Several interventions have recently emerged to reverse rather than just attenuate aging.
By Jonathan D. Grinstein, Ph.D.
There’s a lot of talk these days about stopping or slowing down aging. But what about rejuvenation — the reversal of aging? Can we actually turn back the clock to become biologically younger?
Anti-aging vs. Rejuvenation
First things first: what constitutes rejuvenation, and how does it differ from anti-aging?
The line between rejuvenation therapies and other longevity interventions, such as those that slow down or prevent aging, is hazy, and these strategies are frequently used interchangeably. Anti-aging indicates the maintenance or preservation of aging biomarker status. This is typically measured by biomarkers of aging, such as clocks based on DNA modification patterns or the length of telomeres — the protective DNA caps of chromosomes.
Rejuvenation goes one step further and requires a strong, prolonged, and systemic reduction in biological age. A more important feature common to the existing and potential rejuvenation interventions is the exceptional enhancement of regenerative capacity.
The reversal of aging is inherently multidimensional: it may include a reduction in damage at the molecular level, renewed cell functionality at the cellular level, and meaningful physiological improvement at the organismal level. Some age reversal therapies may also induce lifespan extension. Along these lines, the effect at one level of biological organization is usually accompanied by connected effects at other levels.
Rejuvenation strategies have much in common with existing longevity interventions. Although most longevity interventions cannot systemically reverse biological age like rejuvenation therapies, they attenuate certain age-related hallmarks, with essential effects such as the reduced presence of senescent cells and increased stem cell pool size and functionality.
Some rejuvenation strategies have been shown to reverse epigenetic age, increase stem cell function, reverse age-related loss of eyesight, and increase the lifespan of mouse models. Interventions usually influence age-related characteristics across multiple levels, and robust measures (biomarkers) of age-related damage at one level could be used to identify putative rejuvenation interventions.
There are all sorts of strategies for rejuvenation, ranging from the relatively innocuous like exercise and taking supplements to the more “daring” like gene therapy and organ transplantation.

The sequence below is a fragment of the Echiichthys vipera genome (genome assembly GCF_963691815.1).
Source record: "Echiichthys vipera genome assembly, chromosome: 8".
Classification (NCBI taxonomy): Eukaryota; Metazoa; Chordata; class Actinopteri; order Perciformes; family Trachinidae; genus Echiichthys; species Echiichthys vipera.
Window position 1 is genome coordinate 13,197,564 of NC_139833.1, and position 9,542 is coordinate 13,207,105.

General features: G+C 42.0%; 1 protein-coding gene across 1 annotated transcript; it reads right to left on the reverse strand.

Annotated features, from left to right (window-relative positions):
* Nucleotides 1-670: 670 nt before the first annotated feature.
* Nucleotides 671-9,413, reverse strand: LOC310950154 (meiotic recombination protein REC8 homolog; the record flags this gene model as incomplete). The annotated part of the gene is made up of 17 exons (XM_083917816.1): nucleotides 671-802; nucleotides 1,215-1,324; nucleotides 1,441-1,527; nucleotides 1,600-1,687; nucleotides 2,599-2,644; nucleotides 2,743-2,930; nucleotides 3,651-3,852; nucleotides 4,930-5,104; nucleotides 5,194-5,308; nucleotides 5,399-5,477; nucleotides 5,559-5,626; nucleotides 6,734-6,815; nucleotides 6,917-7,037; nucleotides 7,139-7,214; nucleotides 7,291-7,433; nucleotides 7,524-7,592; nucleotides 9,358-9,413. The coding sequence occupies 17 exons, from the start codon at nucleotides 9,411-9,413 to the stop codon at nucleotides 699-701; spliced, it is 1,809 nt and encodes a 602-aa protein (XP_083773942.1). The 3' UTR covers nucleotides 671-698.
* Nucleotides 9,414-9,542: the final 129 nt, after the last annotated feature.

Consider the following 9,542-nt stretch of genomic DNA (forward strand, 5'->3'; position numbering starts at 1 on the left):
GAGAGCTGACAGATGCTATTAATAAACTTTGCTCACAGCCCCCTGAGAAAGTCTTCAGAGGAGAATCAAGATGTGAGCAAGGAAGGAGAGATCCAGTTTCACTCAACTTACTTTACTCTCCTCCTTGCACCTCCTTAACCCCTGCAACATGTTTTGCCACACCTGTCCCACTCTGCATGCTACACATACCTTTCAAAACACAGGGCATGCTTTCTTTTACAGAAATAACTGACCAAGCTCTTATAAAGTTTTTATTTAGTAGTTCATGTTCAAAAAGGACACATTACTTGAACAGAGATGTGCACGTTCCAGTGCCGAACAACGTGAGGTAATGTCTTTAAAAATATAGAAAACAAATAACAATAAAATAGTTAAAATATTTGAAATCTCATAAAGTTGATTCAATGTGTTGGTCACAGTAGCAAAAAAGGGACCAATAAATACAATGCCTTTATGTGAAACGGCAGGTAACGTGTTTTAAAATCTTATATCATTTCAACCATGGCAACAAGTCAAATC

Systemic manipulations that promote rejuvenation. Extrinsic systemic manipulations like exercise, caloric restriction, and changing blood composition by heterochronic parabiosis or young plasma administration can partially counteract aging in many organs, such as the brain.
Exercise & Other Physiological Regimens
Physical exercise increases blood delivery to most tissues and leads to changes in the systemic environment. Interestingly, numerous studies have documented rejuvenating effects of exercise on the functional and regenerative capacity of peripheral tissues and central nervous system (CNS) in animal models.
Outside the CNS, exercise can promote hematopoiesis (regeneration of blood cells) in the aging systemic environment, and increase the proliferative capacity of aged skeletal muscle stem cells. There is research showing that exercise can enhance telomerase activity to protect and even extend telomere length.
For people who cannot exercise, there are other activities that can influence systemic rejuvenation. For example, another study showed that hyperbaric oxygen therapy – exposure to 100% oxygen at elevated environmental pressure to optimize body tissue oxygen absorption – extends telomeres 20-38% in different immune cell types and reduced the senescent cell population 11-37%, depending on the type of cell.
Another systemic manipulation shown to counteract the age-induced effects on tissue regeneration is caloric restriction, a reduction of 20–40% of caloric intake without malnutrition. Caloric restriction has been shown to rejuvenate tissue regeneration in aged organisms, similar to the effects of exercise. A number of studies have shown rejuvenating effects of caloric restriction on the decline of hematopoietic stem cell function.
Rejuvenation of regeneration was also observed in skeletal muscle and on intestinal stem cells. The effects of both short-term and long-term caloric restriction on rejuvenation of regeneration are also found in the central nervous system – the brain and spinal cord.